Situational channeling: a pragmatic way to sell together.

When asked to discuss the business potential of new or existing IT-based solutions, the commercial elements, more specific marketing and sales, are a common worry for most involved managers. How to go to market and especially the pro‘s and con‘s on direct vs. indirect models are a topic of discussion. A wrong choice has lead many organizations left behind with a lot of effort and costs and hardly any revenue. In most cases I advise a hybrid but focused approach based upon a situational SWOT-analysis (Strong-Weak-Opportunity-Threat).

First of all I don‘t see direct or indirect sales models as an all encompassing holy grail decision. Although I grew up with the paradigm that on should have a strict choice for either of both in any given product-market combination, I discovered that single minded thinking is not a good advisor.

Some observations:

  • The big software selling companies have always had hybrid models, normally having an indirect solution for more commodity type products and a direct for the more complex (and higher margin) products. Sales groups are normally strictly separated but channel/territory conflicts are a common issue. Probably you have seen or run into this one: you are a reseller and going after an opportunity that is sizable. Out of the blue a direct sales emerges and wants to close the deal direct.
  • Traditional B2B reseller models are like shooting with hail in a flock of birds: you think you will hit one certainly but are often left with just a pile of feathers. I did some questioning around to find out what the success rate is for setting up a reseller channel. Common sense is that one out of ten reseller agreements bring more revenue than the costs that were involved.
  • An analyses of successful reseller relationships shows that the solution is either the only thing offered by the reseller or at least good for 80% of the revenue. Another successful category are OEM-like resellers who standard build in the products into their own solutions.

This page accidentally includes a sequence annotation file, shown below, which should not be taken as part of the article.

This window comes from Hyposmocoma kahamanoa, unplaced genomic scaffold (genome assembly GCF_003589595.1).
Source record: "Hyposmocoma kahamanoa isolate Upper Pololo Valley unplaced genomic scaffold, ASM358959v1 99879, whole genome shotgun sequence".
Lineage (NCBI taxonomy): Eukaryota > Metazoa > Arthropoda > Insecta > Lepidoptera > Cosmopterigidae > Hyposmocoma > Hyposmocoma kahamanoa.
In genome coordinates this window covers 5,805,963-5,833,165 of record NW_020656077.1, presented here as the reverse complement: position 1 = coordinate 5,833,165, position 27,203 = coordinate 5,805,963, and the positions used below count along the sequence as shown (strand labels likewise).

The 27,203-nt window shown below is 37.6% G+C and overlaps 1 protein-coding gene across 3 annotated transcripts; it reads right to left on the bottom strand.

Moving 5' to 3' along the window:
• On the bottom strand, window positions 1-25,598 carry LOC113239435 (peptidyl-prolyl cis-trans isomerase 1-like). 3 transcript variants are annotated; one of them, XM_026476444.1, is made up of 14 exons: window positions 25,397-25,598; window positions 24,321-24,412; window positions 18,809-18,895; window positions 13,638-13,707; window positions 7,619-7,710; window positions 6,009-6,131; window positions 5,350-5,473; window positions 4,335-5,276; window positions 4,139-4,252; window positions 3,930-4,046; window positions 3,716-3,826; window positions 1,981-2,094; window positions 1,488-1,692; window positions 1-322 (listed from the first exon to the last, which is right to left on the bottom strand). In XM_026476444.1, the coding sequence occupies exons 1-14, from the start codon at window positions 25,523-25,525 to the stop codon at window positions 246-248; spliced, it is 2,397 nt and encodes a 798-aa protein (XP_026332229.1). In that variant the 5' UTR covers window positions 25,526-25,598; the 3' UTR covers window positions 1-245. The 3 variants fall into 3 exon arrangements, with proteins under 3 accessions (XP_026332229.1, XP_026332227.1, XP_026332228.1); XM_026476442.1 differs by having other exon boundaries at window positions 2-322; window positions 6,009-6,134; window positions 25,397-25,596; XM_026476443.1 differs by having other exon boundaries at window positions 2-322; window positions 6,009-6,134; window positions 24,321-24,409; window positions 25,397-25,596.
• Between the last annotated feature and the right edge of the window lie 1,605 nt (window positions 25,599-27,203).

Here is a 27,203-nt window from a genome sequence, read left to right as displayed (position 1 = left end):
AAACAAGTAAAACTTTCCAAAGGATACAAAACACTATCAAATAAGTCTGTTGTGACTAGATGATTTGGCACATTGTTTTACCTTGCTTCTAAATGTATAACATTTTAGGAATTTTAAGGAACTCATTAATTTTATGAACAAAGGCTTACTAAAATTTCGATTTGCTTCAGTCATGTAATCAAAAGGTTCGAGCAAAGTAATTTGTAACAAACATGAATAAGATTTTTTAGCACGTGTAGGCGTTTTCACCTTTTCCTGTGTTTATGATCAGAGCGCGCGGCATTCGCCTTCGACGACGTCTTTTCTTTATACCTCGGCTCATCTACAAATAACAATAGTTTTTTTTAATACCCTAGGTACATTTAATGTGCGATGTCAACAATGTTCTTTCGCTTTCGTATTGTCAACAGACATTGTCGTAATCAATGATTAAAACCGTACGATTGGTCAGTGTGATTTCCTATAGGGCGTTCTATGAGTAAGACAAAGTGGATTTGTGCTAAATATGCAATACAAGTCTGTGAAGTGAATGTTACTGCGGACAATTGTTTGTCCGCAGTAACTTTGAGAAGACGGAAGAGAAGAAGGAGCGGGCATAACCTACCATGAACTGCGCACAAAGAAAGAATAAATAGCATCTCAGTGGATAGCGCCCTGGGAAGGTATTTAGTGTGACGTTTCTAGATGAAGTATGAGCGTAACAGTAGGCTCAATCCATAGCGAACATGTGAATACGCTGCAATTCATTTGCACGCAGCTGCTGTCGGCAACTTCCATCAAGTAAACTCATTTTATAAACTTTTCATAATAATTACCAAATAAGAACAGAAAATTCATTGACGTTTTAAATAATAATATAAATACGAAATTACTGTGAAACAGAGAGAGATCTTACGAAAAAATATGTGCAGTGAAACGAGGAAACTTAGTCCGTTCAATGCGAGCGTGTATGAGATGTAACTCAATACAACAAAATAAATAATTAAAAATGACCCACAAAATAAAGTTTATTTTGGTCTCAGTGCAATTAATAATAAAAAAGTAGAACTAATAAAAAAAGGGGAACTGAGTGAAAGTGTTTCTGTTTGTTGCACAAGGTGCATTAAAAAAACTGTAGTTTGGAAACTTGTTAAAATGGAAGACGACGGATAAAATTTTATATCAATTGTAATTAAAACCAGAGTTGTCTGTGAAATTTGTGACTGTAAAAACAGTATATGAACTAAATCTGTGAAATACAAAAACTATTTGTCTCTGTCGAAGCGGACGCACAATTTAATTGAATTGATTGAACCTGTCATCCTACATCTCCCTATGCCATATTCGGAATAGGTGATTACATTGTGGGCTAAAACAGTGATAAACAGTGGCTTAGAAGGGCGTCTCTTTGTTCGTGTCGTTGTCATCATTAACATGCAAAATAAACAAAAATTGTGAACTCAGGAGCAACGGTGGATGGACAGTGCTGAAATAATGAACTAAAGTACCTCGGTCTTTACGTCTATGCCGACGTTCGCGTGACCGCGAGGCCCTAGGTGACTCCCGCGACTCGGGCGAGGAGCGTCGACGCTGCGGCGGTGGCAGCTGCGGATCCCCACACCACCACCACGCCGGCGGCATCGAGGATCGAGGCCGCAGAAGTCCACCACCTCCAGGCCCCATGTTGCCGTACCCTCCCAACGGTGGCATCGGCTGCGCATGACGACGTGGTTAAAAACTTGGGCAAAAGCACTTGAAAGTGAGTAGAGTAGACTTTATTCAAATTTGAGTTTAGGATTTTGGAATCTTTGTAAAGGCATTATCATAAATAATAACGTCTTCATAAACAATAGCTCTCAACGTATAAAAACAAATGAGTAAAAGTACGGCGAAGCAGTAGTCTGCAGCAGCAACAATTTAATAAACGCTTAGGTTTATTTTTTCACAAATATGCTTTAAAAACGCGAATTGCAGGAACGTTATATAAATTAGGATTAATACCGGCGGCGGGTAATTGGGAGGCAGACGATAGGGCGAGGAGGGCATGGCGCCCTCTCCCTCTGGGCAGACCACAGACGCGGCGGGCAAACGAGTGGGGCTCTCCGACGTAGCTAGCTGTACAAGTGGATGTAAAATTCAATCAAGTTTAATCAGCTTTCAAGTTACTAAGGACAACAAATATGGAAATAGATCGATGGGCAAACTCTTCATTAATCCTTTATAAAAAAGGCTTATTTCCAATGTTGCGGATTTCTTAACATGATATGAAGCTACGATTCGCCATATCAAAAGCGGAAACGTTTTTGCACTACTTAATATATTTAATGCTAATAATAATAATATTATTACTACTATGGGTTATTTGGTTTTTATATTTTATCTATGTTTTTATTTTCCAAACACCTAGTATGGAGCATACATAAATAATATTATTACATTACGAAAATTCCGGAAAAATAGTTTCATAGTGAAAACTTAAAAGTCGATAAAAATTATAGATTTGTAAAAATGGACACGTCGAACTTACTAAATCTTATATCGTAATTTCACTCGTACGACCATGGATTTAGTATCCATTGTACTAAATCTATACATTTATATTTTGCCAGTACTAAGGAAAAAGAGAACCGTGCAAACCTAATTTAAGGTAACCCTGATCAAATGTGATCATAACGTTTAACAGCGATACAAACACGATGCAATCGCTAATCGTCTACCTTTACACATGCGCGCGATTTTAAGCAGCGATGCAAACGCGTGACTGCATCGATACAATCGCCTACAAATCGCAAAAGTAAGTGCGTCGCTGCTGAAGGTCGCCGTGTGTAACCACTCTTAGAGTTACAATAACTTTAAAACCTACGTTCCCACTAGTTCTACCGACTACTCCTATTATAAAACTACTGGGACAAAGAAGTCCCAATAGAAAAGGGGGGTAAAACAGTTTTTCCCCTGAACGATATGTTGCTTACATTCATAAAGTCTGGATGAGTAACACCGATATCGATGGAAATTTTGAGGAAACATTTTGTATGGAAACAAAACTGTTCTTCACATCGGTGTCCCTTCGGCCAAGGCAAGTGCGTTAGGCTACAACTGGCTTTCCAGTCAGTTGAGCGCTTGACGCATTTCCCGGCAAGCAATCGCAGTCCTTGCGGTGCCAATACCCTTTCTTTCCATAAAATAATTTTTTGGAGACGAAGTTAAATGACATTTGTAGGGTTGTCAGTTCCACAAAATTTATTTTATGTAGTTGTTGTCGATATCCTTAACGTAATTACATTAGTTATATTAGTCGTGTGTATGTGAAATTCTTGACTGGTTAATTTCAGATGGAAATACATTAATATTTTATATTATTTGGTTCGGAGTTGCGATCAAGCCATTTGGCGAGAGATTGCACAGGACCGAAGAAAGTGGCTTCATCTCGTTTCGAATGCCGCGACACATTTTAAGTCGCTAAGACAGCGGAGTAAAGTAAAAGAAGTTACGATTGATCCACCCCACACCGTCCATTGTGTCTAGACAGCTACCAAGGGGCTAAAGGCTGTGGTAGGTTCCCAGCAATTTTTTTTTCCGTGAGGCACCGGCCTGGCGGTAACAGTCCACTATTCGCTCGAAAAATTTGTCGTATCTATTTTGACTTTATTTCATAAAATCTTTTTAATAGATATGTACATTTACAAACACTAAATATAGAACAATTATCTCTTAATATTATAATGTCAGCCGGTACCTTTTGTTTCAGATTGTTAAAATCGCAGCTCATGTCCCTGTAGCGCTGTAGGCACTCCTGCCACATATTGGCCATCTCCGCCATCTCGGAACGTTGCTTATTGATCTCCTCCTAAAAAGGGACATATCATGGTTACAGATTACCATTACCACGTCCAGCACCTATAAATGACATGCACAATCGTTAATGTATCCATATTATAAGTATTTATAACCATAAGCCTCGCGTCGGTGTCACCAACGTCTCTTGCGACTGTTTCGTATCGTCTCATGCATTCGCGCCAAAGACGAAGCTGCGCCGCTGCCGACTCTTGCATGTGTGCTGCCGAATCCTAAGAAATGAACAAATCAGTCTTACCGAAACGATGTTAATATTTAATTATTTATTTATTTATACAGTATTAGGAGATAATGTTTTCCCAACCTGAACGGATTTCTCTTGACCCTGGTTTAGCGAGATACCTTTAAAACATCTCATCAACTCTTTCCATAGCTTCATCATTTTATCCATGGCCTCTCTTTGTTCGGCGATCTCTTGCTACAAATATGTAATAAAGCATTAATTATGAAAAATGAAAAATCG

• Direct sales success has one tremendous limiting factor: how many quality sales feet can you have on the street? Except for a rather scares situation where people are actual coming to you and ask to buy, the vast majority of deals only close through interaction of a sales resource on site with a customer. The average burn-rate of direct sales resources tells a clear story, or putting it more nicely, the wide job experience of a sales person, tells all about the conversion qualities required.
  • Software sales models are changing. We move from a license investment upfront model to a usage models either driven by Software as a Service (SaaS) or pay-per-view requirements. This means that sales margins have to be re-defined. A 3 year fixed monthly paid subscription is a different model from both a recognition and commission point of view than a simple margin on a license.

All of the above fuel a more situational dependent sales approach. For any given sales opportunity decide on a direct or indirect approach, the partner of choice and the model of engagement. This requires flexibility of the own selling organization and cultural compatibility with partners in the sales process. A partner in a joint opportunity approach could be a direct competitor in another one.

The main elements that make up the model of choice for a given situation are: the market, the customer, the contractual time frame, the Eco-system and the cost of sales. Normally these elements should be found in a go-to-market strategy but with one difference: every individual potential customer is a market. Therefore I advise a limited set of engagement templates to choose from.

A difficult model? Maybe something to experiment with and learn from, especially to find out with whom it works or not. And to figure out how to manage all parallel engagements. I think it will show you the cost of sales for individual opportunities more clearly and at least no worse results than from traditional models. Once the approach is accepted as standard practice I am convinced it will boost your opportunity conversion rate.

Do you believe in situational partnering? Let me know.

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